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BP is facing a federal investigation into potential criminal environmental and safety violations at their Texas refinery, where a 2005 explosion killed 15 workers.

The U.S. Environmental Protection Agency has joined a federal investigation that was started in October by an U.S. attorney in Houston. The EPA, five Washington-based representatives of the Justice Department and the Federal Bureau of Investigations went to Texas to meet with attorneys for workers that were injured in the blast.

“They were looking at anything and everything we had,” said attorney Joseph Gourrier, whose firm represents 150 injured workers suing BP. “They are looking for things that can be used to bring criminal charges against the upper management of BP, both at the refinery site and further up the company.”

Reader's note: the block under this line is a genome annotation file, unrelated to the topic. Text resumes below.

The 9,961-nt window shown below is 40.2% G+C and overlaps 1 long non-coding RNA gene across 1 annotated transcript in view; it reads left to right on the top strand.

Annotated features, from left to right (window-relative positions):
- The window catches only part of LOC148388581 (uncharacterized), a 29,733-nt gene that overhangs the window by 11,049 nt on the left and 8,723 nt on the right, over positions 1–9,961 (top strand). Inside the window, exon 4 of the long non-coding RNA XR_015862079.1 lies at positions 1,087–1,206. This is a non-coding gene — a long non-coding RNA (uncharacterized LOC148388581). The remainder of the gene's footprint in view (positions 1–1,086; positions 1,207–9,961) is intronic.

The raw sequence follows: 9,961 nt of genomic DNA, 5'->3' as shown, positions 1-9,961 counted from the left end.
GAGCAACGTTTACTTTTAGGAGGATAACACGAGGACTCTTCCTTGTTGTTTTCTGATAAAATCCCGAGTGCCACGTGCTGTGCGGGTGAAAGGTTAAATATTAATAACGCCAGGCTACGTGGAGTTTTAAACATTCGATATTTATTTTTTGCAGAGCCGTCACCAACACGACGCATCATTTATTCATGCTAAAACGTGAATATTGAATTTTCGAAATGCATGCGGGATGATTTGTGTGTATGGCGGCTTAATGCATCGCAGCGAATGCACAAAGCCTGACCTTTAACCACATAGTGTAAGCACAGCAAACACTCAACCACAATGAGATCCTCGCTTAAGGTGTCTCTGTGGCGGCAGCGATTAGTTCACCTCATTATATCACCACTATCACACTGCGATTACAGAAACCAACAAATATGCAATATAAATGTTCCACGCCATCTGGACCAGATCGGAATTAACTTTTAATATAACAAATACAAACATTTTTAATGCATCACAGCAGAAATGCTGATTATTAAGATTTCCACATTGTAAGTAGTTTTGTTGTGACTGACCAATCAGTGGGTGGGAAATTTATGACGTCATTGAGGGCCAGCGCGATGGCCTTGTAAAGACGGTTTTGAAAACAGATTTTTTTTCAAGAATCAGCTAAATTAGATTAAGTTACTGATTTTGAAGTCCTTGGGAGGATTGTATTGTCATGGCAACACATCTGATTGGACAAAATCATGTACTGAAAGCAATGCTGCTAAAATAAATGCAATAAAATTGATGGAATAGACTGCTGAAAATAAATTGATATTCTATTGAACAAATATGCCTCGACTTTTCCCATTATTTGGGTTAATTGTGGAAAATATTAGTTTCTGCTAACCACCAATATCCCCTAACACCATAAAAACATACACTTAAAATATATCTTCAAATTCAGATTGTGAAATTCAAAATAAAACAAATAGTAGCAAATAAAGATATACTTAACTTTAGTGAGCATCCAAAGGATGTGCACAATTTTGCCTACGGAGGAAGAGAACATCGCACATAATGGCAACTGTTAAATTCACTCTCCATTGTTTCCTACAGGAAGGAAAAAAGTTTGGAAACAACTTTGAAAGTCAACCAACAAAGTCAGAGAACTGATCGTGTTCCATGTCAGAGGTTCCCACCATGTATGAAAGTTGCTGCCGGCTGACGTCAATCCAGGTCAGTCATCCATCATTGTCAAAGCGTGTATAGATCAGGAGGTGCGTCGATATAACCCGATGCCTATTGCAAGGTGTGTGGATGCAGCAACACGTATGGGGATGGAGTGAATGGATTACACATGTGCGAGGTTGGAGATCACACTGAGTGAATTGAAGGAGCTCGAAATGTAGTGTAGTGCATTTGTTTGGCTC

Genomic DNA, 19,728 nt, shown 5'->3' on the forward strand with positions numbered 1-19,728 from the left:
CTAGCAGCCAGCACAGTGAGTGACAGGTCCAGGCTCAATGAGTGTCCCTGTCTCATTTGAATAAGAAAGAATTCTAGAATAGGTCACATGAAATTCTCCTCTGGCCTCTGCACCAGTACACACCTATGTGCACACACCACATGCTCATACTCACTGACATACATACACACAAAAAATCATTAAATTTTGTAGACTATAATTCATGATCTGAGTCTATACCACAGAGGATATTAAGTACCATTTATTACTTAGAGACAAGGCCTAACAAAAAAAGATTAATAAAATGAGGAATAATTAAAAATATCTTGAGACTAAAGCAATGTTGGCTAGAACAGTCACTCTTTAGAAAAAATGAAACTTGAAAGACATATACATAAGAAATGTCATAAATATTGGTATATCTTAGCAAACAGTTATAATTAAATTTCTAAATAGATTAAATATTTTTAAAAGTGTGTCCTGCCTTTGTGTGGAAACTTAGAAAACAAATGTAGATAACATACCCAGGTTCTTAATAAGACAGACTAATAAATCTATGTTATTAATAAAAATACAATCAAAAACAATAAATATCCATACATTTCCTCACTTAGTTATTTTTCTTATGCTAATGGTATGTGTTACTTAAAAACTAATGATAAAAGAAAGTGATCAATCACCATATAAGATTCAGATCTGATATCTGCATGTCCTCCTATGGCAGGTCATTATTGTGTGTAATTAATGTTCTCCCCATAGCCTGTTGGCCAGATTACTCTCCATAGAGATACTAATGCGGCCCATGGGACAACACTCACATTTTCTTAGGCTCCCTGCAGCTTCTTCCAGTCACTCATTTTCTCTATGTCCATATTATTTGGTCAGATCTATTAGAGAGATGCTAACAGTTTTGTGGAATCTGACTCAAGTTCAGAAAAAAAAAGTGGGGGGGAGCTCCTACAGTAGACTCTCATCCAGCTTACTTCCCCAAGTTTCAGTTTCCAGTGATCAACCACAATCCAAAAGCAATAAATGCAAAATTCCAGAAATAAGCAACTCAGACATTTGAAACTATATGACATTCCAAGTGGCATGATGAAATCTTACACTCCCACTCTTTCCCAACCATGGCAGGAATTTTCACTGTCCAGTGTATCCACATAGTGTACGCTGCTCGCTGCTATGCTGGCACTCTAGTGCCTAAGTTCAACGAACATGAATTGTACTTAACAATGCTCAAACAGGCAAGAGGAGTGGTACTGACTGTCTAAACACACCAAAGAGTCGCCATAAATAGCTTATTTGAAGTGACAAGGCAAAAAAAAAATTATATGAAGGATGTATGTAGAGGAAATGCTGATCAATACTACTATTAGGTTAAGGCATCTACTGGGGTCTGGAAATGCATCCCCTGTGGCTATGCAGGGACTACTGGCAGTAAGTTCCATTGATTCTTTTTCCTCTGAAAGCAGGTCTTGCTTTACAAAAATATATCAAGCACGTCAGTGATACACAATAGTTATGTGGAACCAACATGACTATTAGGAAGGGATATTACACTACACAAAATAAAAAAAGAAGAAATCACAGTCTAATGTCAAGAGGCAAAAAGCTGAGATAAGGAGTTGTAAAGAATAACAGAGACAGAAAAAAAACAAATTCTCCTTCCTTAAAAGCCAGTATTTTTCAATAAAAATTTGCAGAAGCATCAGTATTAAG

The multiagency investigation represents an expansion of the government’s probe into London-based BP, Europe’s second-largest oil company. The Texas City explosion, one of the worst industrial accidents in recent U.S. history, spurred more than 1,700 lawsuits, a record $21 million fine by the U.S. Occupational Safety and Health Administration and a finding by the U.S. Chemical Safety Board that BP endangered workers by cutting costs.

BP has settled over 1,200 claims, many including death suits. BP has acknowledged safety shortcomings at the plant.

The March 23, 2005 blast happened after workers started the refinery’s octane-boosting unit and excess gas spilled into the vent system. The gas ignited setting off an explosion that was felt five miles away. Fifteen workers were killed and hundreds were injured at the refinery.

Continue Reading about the oil field accident and blast in 2005.

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